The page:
Having lockable compartments inside your boat is unfortunately pretty important. A couple years ago I was traveling back from a fishing trip with my brother-in-law and we stopped at a gas station. I remained in the truck while my brother went in to get something to drink. We had gotten up very early to fish that morning, and I was not awake, but not all the way sleeping either. Anyway, someone either could tell I wasn’t paying attention or they just didn’t care and they took my tackle box right out of the back of the boat. I had failed to keep it locked up, and as a result I had quite a bit of tackle taken.
Security is a key concern for database administrators. It seems like every week we hear about another large corporation who had customer data stolen. One way to restrict access to data within the database is through the use of Users. A database user has specific permissions set up, and these permissions can be customized from the database level all the way down to specific columns within a table. However, what should you do if you want a user in one database to be able to access data in a different database? In this post I will show how to sign stored procedures with certificates to enable access to objects in other databases.
The first thing to do is to create a certificate. You can put in a password to make it secure, and give it an expiration date far in the future.
CREATE CERTIFICATE ReportingComponentsExecutor_Cert ENCRYPTION BY PASSWORD = 'Y3110wP3r¢h' WITH SUBJECT = 'Gugg: For accessing object in other databases', --Goes into the cert metadata START_DATE = '20150320', EXPIRY_DATE = '2020320'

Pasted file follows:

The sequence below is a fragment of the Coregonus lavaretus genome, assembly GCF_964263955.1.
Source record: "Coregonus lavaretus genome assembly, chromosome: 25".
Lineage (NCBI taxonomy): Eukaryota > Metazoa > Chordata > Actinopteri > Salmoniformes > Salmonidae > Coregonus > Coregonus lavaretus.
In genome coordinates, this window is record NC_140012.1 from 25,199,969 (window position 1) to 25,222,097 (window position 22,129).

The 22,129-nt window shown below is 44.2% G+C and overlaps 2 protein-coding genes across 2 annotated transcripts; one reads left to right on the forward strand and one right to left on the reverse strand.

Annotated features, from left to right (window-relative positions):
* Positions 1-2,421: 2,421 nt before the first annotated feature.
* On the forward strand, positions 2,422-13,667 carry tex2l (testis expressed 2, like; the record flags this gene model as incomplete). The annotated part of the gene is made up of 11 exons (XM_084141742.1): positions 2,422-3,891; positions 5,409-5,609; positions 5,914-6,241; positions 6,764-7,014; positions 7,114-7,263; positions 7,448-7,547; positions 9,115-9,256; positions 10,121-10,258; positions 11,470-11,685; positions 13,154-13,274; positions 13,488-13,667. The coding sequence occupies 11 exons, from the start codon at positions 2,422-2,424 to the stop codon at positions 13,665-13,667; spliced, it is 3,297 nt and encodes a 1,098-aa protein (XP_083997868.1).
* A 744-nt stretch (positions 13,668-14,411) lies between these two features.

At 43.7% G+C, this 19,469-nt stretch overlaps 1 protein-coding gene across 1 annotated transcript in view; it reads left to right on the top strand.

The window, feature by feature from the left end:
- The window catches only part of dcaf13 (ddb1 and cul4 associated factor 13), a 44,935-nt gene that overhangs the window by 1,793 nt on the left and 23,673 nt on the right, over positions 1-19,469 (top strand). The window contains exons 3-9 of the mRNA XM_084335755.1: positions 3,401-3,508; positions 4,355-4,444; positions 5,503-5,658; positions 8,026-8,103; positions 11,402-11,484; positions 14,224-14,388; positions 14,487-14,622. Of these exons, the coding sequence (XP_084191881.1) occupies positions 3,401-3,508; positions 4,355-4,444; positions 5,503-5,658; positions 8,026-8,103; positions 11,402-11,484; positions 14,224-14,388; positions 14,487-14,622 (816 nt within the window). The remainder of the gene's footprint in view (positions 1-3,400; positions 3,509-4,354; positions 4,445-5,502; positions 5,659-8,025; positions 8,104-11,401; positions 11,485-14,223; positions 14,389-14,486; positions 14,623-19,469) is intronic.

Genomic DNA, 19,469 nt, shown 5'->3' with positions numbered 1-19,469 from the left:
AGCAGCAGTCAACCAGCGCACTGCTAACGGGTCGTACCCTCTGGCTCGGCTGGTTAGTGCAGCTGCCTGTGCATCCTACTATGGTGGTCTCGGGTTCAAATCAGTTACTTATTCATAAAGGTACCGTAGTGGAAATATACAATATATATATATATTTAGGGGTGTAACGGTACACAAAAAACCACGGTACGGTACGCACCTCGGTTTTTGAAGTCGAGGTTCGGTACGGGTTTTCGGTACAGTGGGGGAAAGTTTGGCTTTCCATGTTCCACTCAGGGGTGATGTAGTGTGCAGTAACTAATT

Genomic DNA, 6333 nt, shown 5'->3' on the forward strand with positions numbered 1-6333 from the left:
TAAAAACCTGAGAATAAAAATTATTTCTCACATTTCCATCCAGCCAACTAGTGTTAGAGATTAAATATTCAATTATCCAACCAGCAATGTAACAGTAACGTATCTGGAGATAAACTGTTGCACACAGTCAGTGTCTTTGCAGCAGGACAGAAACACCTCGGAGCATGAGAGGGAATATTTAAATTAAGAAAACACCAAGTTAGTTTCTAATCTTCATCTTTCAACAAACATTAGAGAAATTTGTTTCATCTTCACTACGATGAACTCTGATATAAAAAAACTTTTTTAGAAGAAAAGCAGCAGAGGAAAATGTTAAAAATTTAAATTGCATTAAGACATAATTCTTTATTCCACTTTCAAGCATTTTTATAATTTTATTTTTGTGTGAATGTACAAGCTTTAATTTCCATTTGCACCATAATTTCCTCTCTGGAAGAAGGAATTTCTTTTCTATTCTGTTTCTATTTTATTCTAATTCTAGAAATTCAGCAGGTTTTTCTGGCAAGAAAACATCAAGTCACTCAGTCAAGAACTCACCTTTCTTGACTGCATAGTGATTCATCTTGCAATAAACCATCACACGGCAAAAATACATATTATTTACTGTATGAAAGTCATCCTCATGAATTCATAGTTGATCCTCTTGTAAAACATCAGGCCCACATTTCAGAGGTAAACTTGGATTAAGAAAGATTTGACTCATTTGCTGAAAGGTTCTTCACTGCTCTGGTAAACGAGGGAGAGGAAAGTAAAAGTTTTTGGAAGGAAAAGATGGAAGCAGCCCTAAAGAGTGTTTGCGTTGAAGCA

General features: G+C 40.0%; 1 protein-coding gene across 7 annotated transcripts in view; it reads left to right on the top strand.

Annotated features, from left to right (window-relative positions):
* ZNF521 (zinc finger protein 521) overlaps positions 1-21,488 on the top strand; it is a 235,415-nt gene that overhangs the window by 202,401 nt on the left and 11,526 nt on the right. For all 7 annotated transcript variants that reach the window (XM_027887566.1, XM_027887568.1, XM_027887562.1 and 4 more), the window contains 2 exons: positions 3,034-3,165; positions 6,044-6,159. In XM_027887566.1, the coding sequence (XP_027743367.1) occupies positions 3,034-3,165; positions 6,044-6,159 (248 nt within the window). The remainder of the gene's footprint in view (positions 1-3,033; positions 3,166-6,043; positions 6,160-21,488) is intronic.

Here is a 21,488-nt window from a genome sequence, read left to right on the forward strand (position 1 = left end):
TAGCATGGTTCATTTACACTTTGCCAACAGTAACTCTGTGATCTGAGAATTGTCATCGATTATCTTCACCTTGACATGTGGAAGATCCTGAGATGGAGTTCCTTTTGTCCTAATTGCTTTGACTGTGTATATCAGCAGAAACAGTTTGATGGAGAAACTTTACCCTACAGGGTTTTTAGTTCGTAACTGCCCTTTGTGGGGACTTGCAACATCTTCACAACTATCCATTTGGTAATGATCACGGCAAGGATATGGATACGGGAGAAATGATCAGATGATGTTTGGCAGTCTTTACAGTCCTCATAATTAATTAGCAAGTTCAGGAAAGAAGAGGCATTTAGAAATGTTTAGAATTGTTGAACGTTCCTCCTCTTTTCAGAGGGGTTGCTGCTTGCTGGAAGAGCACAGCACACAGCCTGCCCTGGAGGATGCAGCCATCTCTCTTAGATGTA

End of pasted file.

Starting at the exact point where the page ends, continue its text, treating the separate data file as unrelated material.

The next step is to create a user that will be linked to that certificate in the target object. Since this is the user who has the permissions in the target database, the user needs to be created in that database.
CREATE USER [ReportingComponentsExecutor_User] FOR CERTIFICATE [ReportingComponentsExecutor_Cert] GO
Next we need to give this user the permissions on the database objects that will be needed.
USE TargetDB GRANT SELECT ON TargetDB.dbo.myTable TO ReportingComponentsExecutor_User; GRANT UPDATE ON TargetDB.dbo.myTable TO ReportingComponentsExecutor_User;
Lastly, add the certificate to the stored procedure that will be getting the data from the target database.
ADD SIGNATURE TO ReportingComponents.dbo.GetDataFromTargetDB BY CERTIFICATE ReportingComponentsExecutor_Cert WITH PASSWORD = 'Y3110wP3r¢h'
Any change made to the stored procedure will invalidate the signature, so you will have to re-sign it after every change. It can be a good idea to make a note in the stored procedure’s header so anyone making changes will remember to re-sign it. I also like to set up a table with a list of stored procedures that should be signed, and send out an alert each day for any that have become unsigned. Here is a rough example that uses a hardcoded list instead of a table. This uses the stored procedure I showed here that sends dbmail in html table format: